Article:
"Formats" shall mean [delete those that do not apply]:
physical book form, including hardcover and paperback book form, including without limitation;
print-on-demand, provided the quality is equivalent to standard traditional hard-cover or paperback book form;
electronic book (ebook) form, provided that Publisher will not include any material other than that delivered by Author as part of the Work, including any visual and audio enhancements, without Author's prior written approval and agreement on the final product and contents thereof; and
audiobook, including the right to create an abridged version thereof, subject to Author's prior written approval of the final script thereof. Author shall be given the opportunity to read the audiobook for an additional fee; and, if not selected, shall have the right to approve the choice of narrator.
The format clause includes all the ways and media in which the publisher may publish the book.
Virtually all publishing contracts today will grant the publisher the right to publish the book in physical book or "print" form (hardcover and/or paperback). The publisher might specify the right to publish in alternative print forms such as large print.
Almost all publishers today will demand electronic rights as ebooks have become an important part of the book market. As a general rule, the publisher should not be given the right to include audio-visual enhancements in the ebook version; such enhancements could impact your ability to exploit video, multimedia, and audio rights elsewhere. The exception, of course, is where the book is intended to be an "enhanced ebook" or where having an "enhanced ebook" edition is important to the success of the book. In such cases, ensure you are getting adequately paid for it.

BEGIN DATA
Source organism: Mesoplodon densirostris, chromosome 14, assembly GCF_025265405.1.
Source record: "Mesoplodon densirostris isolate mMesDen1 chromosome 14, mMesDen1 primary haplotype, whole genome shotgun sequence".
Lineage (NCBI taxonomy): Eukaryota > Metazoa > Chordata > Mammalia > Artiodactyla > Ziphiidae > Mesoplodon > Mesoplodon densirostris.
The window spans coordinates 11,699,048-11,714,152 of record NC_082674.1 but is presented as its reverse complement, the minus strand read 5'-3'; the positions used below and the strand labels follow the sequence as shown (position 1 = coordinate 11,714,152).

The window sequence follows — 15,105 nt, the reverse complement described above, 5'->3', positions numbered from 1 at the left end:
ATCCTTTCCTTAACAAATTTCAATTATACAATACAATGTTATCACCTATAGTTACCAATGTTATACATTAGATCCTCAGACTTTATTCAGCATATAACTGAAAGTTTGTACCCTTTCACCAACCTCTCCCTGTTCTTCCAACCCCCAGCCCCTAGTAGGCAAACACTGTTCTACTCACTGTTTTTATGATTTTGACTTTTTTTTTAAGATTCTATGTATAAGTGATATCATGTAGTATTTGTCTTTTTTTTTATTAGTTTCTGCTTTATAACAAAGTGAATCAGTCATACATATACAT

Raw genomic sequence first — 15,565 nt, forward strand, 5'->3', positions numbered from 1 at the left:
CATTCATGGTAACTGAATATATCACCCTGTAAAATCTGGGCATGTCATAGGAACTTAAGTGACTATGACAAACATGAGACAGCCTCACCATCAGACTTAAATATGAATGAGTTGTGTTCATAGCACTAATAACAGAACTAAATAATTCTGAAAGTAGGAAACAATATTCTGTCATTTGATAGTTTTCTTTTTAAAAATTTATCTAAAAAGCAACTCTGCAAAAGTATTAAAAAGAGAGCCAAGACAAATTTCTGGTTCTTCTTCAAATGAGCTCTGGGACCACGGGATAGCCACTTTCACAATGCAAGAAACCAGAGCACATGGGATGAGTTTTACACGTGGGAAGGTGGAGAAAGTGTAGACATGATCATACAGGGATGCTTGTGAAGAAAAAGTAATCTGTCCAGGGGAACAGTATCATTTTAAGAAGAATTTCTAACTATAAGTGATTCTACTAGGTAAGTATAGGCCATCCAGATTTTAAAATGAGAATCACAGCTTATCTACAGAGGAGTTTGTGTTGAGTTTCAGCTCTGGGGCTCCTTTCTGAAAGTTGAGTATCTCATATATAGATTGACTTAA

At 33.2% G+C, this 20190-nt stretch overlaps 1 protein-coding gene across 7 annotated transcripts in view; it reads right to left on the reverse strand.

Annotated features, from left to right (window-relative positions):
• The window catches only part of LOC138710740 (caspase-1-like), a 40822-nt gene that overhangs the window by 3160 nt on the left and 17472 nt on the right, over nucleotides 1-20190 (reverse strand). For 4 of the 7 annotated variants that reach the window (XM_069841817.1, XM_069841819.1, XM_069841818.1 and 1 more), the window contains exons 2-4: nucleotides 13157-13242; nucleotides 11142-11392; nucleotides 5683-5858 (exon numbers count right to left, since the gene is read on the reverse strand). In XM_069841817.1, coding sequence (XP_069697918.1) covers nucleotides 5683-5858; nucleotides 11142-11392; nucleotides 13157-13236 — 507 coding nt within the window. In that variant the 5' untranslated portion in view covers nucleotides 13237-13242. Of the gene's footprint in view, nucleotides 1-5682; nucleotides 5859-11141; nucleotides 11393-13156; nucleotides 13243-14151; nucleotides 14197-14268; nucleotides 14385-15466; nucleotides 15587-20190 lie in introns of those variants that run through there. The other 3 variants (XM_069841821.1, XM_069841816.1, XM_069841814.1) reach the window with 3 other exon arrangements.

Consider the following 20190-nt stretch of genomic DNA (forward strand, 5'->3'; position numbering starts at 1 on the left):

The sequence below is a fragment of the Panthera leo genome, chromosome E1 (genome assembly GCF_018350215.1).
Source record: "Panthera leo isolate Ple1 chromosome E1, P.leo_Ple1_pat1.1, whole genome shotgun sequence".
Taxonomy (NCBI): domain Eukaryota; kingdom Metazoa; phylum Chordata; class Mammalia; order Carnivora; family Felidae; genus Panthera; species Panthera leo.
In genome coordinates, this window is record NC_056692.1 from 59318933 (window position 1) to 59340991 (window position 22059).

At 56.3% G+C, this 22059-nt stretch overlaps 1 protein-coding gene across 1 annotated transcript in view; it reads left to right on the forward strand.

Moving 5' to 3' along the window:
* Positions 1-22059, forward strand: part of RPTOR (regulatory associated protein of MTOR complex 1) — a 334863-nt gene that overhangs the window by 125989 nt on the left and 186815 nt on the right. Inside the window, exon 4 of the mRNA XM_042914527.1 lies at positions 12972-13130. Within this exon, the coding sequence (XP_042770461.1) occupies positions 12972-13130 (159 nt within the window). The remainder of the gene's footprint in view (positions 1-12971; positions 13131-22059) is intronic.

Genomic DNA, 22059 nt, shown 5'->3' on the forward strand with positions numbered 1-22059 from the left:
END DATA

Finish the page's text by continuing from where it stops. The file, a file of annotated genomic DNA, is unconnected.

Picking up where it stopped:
Increasingly, publishers are demanding the right to create and sell audiobooks. Most big publishers nowadays have in-house studios for creating audiobooks, and they insist on getting audio rights. While The Authors Guild recommends that authors try to retain audio rights and sell them separately for an additional advance, this may be non-negotiable for many publishers. If your publisher insists on getting audio rights, then make sure to factor their value in any advance you negotiate. Before granting audio rights, determine whether the publisher intends to immediately exploit audiobook rights. If no exploitation is specifically planned, and the publisher is unwilling to allow you to retain the audiobook rights, then try to negotiate a term of years (ideally one or two after initial publication of the work) during which the publisher must exercise audio rights either itself or through a licensee; and if it fails to do so, the rights should revert to you, the author. Audio books are becoming a much bigger part of the overall book market and authors do not want to lose out on it. There are several excellent audiobook companies that will buy audio rights directly from the author and provide a separate advance.
If your publisher requests the right to create abridged versions in audiobook format, you should have the right to approve the abridgement. It is also important that you be given the opportunity to narrate the audiobook and be paid a separate fee for doing so, or to at least approve the narrator.
Reserved Rights. Author retains all rights and title in and to the Work, including copyright, subject only to the rights specifically granted to Publisher under this Agreement.
The reservation of rights clause confirms that any right not specifically enumerated in the contract belongs to the author alone. Most publishing contracts have such a clause, but be sure to check. It is important that this language be included to prevent any confusion down the road, such as when new technologies or formats are created.